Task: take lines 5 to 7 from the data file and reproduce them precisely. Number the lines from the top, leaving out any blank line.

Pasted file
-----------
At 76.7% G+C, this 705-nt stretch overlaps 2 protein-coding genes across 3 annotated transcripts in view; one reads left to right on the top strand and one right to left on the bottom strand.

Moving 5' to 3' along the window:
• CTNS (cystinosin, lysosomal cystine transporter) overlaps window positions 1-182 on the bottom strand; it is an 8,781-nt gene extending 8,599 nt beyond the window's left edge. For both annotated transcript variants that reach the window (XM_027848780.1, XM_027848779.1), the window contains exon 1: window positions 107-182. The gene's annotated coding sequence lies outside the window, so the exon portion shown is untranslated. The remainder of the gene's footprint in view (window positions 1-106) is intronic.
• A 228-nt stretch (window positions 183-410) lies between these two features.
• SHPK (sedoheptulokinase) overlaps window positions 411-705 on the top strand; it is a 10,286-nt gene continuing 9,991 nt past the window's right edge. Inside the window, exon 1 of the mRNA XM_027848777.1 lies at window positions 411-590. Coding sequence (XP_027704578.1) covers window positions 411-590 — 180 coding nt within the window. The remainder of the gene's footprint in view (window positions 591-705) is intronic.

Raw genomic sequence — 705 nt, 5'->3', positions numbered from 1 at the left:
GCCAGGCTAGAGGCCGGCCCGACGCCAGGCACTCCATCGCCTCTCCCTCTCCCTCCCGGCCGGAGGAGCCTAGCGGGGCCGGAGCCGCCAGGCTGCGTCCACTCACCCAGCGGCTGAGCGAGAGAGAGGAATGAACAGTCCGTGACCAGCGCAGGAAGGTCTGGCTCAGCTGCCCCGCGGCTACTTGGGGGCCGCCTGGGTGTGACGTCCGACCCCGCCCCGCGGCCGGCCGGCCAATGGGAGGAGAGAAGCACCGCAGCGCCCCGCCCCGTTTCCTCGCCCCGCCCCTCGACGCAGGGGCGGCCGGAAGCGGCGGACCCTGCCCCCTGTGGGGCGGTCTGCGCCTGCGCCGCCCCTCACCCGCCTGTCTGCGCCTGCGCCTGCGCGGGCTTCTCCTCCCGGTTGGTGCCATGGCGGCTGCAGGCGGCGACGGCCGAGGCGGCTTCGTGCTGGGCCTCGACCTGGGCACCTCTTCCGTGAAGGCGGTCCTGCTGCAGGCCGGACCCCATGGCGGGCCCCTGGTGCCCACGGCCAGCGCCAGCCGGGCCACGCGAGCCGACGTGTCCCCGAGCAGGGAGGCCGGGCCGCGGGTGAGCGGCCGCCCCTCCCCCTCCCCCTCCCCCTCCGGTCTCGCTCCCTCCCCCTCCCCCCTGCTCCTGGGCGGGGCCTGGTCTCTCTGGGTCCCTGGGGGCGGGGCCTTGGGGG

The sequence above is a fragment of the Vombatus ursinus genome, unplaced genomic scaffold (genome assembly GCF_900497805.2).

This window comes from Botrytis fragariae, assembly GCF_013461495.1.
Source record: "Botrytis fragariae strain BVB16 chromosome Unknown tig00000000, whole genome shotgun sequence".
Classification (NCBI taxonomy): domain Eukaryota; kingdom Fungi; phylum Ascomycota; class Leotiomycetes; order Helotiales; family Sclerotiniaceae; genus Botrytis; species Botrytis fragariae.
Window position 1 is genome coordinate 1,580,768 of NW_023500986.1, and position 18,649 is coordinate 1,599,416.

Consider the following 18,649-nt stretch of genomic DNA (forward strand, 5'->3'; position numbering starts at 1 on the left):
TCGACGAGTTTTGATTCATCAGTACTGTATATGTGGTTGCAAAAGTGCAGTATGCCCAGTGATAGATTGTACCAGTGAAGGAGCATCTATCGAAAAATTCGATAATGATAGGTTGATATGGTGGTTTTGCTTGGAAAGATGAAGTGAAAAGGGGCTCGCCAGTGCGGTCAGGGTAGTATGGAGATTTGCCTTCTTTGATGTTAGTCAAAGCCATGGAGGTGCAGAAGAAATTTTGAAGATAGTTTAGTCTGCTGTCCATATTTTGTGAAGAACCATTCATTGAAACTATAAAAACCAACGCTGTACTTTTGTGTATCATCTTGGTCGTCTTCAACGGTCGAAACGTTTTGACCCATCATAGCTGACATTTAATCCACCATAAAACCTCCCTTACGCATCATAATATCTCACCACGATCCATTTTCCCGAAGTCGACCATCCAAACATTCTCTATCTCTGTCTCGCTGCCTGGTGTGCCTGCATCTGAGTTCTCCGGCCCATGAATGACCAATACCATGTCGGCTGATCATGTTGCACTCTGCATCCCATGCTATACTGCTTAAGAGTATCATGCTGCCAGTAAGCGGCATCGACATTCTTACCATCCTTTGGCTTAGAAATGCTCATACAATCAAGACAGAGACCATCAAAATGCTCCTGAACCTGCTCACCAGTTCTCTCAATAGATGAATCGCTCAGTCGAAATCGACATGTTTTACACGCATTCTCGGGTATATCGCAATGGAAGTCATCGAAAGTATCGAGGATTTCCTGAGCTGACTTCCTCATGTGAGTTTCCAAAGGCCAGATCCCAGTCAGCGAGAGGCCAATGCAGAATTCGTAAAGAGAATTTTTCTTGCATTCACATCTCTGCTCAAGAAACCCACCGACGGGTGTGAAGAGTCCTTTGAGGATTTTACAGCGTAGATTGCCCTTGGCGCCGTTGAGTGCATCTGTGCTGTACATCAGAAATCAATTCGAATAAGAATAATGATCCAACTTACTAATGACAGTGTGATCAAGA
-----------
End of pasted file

• SHPK (sedoheptulokinase) overlaps window positions 411-705 on the top strand; it is a 10,286-nt gene continuing 9,991 nt past the window's right edge. Inside the window, exon 1 of the mRNA XM_027848777.1 lies at window positions 411-590. Coding sequence (XP_027704578.1) covers window positions 411-590 — 180 coding nt within the window. The remainder of the gene's footprint in view (window positions 591-705) is intronic.

Raw genomic sequence — 705 nt, 5'->3', positions numbered from 1 at the left:
GCCAGGCTAGAGGCCGGCCCGACGCCAGGCACTCCATCGCCTCTCCCTCTCCCTCCCGGCCGGAGGAGCCTAGCGGGGCCGGAGCCGCCAGGCTGCGTCCACTCACCCAGCGGCTGAGCGAGAGAGAGGAATGAACAGTCCGTGACCAGCGCAGGAAGGTCTGGCTCAGCTGCCCCGCGGCTACTTGGGGGCCGCCTGGGTGTGACGTCCGACCCCGCCCCGCGGCCGGCCGGCCAATGGGAGGAGAGAAGCACCGCAGCGCCCCGCCCCGTTTCCTCGCCCCGCCCCTCGACGCAGGGGCGGCCGGAAGCGGCGGACCCTGCCCCCTGTGGGGCGGTCTGCGCCTGCGCCGCCCCTCACCCGCCTGTCTGCGCCTGCGCCTGCGCGGGCTTCTCCTCCCGGTTGGTGCCATGGCGGCTGCAGGCGGCGACGGCCGAGGCGGCTTCGTGCTGGGCCTCGACCTGGGCACCTCTTCCGTGAAGGCGGTCCTGCTGCAGGCCGGACCCCATGGCGGGCCCCTGGTGCCCACGGCCAGCGCCAGCCGGGCCACGCGAGCCGACGTGTCCCCGAGCAGGGAGGCCGGGCCGCGGGTGAGCGGCCGCCCCTCCCCCTCCCCCTCCCCCTCCGGTCTCGCTCCCTCCCCCTCCCCCCTGCTCCTGGGCGGGGCCTGGTCTCTCTGGGTCCCTGGGGGCGGGGCCTTGGGGG